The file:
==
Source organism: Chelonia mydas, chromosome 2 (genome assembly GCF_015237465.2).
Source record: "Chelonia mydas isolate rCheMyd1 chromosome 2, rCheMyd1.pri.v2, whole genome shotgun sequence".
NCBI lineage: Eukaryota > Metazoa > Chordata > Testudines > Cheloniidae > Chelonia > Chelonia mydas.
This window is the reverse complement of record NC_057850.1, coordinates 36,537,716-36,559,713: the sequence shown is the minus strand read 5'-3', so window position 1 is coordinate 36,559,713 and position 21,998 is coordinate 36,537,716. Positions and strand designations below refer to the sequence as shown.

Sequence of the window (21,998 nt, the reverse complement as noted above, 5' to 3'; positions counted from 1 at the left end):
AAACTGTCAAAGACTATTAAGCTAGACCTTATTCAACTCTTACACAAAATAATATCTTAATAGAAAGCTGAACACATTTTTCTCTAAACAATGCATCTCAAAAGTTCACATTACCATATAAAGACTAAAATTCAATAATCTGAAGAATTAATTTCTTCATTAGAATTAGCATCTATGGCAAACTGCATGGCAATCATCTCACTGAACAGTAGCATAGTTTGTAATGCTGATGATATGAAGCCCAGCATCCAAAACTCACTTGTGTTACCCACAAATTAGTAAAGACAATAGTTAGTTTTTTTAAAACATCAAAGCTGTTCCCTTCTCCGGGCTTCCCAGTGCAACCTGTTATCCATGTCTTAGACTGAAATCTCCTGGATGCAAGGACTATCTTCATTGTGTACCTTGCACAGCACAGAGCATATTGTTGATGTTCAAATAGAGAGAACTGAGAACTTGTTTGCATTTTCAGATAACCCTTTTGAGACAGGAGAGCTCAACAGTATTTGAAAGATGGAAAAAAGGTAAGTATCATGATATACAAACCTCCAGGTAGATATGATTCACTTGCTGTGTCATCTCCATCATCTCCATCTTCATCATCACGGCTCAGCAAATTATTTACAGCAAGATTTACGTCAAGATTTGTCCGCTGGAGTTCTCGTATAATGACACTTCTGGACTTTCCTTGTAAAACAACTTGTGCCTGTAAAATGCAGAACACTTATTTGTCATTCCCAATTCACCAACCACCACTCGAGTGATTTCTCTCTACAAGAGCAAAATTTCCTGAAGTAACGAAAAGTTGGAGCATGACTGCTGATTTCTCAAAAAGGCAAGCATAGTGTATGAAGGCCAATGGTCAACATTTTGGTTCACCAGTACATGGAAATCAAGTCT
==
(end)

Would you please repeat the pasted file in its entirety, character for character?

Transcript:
Source organism: Chelonia mydas, chromosome 2 (genome assembly GCF_015237465.2).
Source record: "Chelonia mydas isolate rCheMyd1 chromosome 2, rCheMyd1.pri.v2, whole genome shotgun sequence".
NCBI lineage: Eukaryota > Metazoa > Chordata > Testudines > Cheloniidae > Chelonia > Chelonia mydas.
This window is the reverse complement of record NC_057850.1, coordinates 36,537,716-36,559,713: the sequence shown is the minus strand read 5'-3', so window position 1 is coordinate 36,559,713 and position 21,998 is coordinate 36,537,716. Positions and strand designations below refer to the sequence as shown.

Sequence of the window (21,998 nt, the reverse complement as noted above, 5' to 3'; positions counted from 1 at the left end):
AAACTGTCAAAGACTATTAAGCTAGACCTTATTCAACTCTTACACAAAATAATATCTTAATAGAAAGCTGAACACATTTTTCTCTAAACAATGCATCTCAAAAGTTCACATTACCATATAAAGACTAAAATTCAATAATCTGAAGAATTAATTTCTTCATTAGAATTAGCATCTATGGCAAACTGCATGGCAATCATCTCACTGAACAGTAGCATAGTTTGTAATGCTGATGATATGAAGCCCAGCATCCAAAACTCACTTGTGTTACCCACAAATTAGTAAAGACAATAGTTAGTTTTTTTAAAACATCAAAGCTGTTCCCTTCTCCGGGCTTCCCAGTGCAACCTGTTATCCATGTCTTAGACTGAAATCTCCTGGATGCAAGGACTATCTTCATTGTGTACCTTGCACAGCACAGAGCATATTGTTGATGTTCAAATAGAGAGAACTGAGAACTTGTTTGCATTTTCAGATAACCCTTTTGAGACAGGAGAGCTCAACAGTATTTGAAAGATGGAAAAAAGGTAAGTATCATGATATACAAACCTCCAGGTAGATATGATTCACTTGCTGTGTCATCTCCATCATCTCCATCTTCATCATCACGGCTCAGCAAATTATTTACAGCAAGATTTACGTCAAGATTTGTCCGCTGGAGTTCTCGTATAATGACACTTCTGGACTTTCCTTGTAAAACAACTTGTGCCTGTAAAATGCAGAACACTTATTTGTCATTCCCAATTCACCAACCACCACTCGAGTGATTTCTCTCTACAAGAGCAAAATTTCCTGAAGTAACGAAAAGTTGGAGCATGACTGCTGATTTCTCAAAAAGGCAAGCATAGTGTATGAAGGCCAATGGTCAACATTTTGGTTCACCAGTACATGGAAATCAAGTCT